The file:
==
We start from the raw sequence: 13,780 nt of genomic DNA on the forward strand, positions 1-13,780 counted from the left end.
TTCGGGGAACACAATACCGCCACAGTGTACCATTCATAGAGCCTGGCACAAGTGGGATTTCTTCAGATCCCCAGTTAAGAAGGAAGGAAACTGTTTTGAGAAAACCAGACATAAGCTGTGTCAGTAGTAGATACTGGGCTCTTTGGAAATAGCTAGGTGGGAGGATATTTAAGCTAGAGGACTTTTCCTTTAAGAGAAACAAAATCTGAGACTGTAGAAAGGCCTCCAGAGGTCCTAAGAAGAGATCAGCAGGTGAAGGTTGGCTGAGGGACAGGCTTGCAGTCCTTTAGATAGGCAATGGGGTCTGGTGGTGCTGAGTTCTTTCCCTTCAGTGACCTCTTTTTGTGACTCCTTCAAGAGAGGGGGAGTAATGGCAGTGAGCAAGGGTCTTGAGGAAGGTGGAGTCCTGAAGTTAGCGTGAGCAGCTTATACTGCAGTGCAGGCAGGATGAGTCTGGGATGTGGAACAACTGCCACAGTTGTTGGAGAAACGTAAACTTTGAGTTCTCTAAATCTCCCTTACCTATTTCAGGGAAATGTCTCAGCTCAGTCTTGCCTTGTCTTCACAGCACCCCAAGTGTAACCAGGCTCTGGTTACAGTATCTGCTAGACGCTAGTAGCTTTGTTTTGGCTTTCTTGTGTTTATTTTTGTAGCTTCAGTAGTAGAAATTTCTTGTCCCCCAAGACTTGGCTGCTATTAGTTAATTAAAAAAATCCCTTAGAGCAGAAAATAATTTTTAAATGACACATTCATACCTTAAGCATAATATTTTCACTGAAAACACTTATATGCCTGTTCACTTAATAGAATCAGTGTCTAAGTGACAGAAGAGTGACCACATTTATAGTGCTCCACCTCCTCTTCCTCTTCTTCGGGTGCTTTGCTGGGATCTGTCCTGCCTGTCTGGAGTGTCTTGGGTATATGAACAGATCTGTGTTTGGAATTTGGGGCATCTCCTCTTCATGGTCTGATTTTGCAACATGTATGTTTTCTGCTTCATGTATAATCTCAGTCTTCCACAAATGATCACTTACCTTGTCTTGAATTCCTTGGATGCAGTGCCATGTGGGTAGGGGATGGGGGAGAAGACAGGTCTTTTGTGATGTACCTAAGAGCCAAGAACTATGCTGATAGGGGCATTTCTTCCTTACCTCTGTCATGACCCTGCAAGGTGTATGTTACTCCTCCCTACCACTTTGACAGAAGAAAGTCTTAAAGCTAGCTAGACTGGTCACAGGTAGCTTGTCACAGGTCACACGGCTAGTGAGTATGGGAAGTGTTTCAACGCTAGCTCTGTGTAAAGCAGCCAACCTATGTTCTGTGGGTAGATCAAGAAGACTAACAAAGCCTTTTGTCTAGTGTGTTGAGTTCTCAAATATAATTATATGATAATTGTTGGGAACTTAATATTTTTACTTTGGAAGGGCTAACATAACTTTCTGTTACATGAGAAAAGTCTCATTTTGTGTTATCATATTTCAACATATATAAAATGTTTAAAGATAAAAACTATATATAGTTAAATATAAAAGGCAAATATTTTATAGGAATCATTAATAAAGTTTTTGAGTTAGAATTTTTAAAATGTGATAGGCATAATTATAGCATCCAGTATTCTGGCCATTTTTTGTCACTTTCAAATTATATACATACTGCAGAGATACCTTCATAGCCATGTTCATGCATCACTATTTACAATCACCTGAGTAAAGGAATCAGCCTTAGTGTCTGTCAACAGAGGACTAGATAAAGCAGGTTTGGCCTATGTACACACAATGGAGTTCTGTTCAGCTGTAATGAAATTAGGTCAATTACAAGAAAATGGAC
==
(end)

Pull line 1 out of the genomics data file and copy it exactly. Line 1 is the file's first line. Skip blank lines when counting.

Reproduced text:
We start from the raw sequence: 13,780 nt of genomic DNA on the forward strand, positions 1-13,780 counted from the left end.